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Reflections from the Gloria Dei Choir

May 24, 2018

High and blessed Trinity,

May you be forever adored by us.

Glorious Trinity, marvelous unity,

You are savory manna

At all times desired.

Give to us, O eternal majesty,

Sempiternal (everlasting) deity,

The city that is supernal (celestial),

Clearly illuminated.

We believe, without fail,

Firmly, with hope,

Three persons, one substance,

By the saints venerated.

 

On this feast day of the Most Holy Trinity, we celebrate with “Alta Trinita beata,” sung in both the original Italian and an English translation. The original melody is from the 13th century and was harmonized within the next hundred years. The composers of both this melody and its harmonization are anonymous, which was a common occurrence in that era, especially in the church. Those who wrote sacred music in the early church felt the inspiration came from God and they were unworthy to claim it as their own creation. This particular arrangement came from the Florence Laudario, a collection of ninety-seven medieval Italian lauda melodies, or songs of praise. As this song is from the medieval era, we are using instruments that are close to those used in the original time it was performed, including a penny-whistle flute, played by choir member Jilana Rose-Silverberg, and the hand drum.

The second anthem sung by the choir this morning is a grand and rousing arrangement of “The Old Hundredth Psalm Tune” by Ralph Vaughan Williams (1872-1958), composed for the Coronation of Her Majesty Queen Elizabeth II in 1953. The text is based on Psalm 100 – hence the title “Old Hundredth” – and the original hymn, written by puritan William Keith during the reign of Mary Tudor in the 1500s and set to a tune by Louis Bourgeois, has been popular since it was first written. This is a song of praise that celebrates the trinity (ending with “To Father Son and Holy Ghost”), and the blessings we praise the Lord for throughout the song are echoed in the first reading today. In particular, the fourth verse, which borrows its harmonization from Renaissance lutenist and composer John Dowland, parallels the text from Deuteronomy. The verse says: “For why the Lord our God is good: His mercy is forever sure; His truth at all times firmly stood, and shall from age to age endure,” and the words of Moses in the first reading seem to answer, “This is why you must now know, and fix in your heart that the Lord is God in the heavens above and on earth below, and that there is no other.”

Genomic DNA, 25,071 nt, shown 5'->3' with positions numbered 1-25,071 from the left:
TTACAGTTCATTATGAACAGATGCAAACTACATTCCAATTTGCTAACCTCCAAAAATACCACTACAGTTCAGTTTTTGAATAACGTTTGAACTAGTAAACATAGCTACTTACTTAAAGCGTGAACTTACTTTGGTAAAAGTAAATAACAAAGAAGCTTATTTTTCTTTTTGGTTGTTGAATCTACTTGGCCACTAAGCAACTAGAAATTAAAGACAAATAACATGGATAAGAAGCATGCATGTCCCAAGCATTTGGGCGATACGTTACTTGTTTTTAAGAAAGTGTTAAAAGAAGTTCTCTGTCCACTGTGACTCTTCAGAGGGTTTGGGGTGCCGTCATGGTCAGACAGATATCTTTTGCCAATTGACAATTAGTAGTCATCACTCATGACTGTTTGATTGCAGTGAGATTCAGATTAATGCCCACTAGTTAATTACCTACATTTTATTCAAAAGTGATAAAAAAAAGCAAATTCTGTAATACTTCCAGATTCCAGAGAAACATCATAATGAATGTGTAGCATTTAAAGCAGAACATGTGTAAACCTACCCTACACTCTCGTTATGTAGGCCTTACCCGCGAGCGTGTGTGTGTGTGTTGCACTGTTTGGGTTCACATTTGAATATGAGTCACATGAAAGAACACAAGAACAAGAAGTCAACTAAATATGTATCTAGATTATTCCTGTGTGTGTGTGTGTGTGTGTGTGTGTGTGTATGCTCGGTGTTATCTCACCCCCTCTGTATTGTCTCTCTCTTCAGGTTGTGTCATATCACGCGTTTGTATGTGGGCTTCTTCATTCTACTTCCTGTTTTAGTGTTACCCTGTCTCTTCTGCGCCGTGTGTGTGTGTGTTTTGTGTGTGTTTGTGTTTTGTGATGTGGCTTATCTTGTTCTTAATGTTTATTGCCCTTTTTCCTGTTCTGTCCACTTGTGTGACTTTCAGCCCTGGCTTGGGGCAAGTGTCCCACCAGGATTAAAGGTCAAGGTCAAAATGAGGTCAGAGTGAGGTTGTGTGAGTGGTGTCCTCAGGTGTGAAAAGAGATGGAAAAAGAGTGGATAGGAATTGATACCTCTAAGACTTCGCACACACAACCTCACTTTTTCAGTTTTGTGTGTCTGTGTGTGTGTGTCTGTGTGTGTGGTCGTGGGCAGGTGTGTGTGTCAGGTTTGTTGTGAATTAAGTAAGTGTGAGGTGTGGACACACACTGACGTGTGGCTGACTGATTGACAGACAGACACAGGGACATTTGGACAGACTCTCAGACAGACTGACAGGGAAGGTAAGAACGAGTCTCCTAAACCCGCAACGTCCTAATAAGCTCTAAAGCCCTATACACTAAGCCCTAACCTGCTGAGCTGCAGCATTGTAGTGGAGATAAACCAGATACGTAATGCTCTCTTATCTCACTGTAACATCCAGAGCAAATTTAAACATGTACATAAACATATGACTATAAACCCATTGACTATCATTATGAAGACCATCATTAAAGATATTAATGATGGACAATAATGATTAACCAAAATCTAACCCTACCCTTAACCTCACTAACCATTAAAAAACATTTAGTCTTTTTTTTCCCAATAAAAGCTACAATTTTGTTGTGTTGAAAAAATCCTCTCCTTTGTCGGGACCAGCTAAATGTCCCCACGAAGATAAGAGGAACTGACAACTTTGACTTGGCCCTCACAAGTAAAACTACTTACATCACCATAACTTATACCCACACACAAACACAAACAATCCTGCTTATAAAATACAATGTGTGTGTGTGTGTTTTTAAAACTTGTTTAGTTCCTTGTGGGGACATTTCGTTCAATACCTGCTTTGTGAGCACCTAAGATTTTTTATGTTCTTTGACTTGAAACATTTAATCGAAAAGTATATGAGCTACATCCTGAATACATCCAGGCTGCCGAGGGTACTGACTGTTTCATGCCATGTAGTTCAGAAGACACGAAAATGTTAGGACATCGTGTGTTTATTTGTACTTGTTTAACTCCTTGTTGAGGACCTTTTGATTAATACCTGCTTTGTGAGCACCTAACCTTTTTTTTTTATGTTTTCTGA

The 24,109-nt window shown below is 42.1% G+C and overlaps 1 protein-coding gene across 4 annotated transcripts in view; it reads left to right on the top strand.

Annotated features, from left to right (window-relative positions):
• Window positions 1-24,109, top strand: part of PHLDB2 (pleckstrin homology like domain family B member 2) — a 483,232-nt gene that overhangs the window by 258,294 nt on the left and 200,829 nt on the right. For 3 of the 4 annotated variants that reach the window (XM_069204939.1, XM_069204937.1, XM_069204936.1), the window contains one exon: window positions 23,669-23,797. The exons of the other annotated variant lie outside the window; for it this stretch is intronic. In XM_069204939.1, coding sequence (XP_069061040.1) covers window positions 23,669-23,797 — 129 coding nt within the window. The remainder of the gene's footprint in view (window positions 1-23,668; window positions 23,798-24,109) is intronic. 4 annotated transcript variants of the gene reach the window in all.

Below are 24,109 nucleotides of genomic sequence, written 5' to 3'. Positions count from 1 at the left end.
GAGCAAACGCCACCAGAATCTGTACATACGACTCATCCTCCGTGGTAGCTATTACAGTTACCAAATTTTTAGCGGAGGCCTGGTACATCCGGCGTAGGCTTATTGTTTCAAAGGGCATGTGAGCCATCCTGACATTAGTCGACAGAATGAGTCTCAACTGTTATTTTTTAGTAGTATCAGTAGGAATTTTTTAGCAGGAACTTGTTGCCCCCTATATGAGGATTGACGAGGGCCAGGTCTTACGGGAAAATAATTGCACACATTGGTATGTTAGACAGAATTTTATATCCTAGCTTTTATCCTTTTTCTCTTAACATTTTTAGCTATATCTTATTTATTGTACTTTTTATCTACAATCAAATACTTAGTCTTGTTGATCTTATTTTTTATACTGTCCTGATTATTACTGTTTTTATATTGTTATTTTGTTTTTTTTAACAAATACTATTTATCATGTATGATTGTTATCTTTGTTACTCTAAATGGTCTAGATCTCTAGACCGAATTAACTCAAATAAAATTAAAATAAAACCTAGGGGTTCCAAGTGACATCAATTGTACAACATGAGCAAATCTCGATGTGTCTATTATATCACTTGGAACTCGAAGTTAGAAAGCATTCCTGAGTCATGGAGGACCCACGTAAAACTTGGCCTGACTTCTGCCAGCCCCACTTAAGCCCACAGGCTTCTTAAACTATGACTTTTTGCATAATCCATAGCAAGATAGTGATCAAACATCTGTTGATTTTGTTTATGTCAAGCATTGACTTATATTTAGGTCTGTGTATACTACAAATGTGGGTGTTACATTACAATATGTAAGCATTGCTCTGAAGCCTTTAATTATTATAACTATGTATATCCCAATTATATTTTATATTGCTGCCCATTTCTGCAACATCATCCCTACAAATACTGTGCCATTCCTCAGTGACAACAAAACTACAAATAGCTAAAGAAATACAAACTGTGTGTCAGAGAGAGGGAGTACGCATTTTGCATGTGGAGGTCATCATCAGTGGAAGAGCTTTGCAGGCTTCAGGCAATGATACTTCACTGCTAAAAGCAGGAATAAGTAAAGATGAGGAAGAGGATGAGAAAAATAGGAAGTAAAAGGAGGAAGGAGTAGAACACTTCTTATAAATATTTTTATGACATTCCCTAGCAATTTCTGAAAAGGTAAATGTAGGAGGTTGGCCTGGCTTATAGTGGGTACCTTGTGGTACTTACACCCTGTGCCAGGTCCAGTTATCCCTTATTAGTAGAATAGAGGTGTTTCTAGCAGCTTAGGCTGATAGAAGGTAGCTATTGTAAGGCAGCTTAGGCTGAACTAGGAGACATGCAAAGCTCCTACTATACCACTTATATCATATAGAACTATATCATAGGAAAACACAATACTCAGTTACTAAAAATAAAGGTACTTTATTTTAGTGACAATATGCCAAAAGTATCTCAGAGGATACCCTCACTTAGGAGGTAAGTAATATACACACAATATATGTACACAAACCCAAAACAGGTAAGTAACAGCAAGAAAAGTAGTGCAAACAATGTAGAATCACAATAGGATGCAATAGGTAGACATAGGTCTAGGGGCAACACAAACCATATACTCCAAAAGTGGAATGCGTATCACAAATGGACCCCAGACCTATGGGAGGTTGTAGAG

-- Lorraine Joy Welling

Interim Director, Gloria Dei Choir

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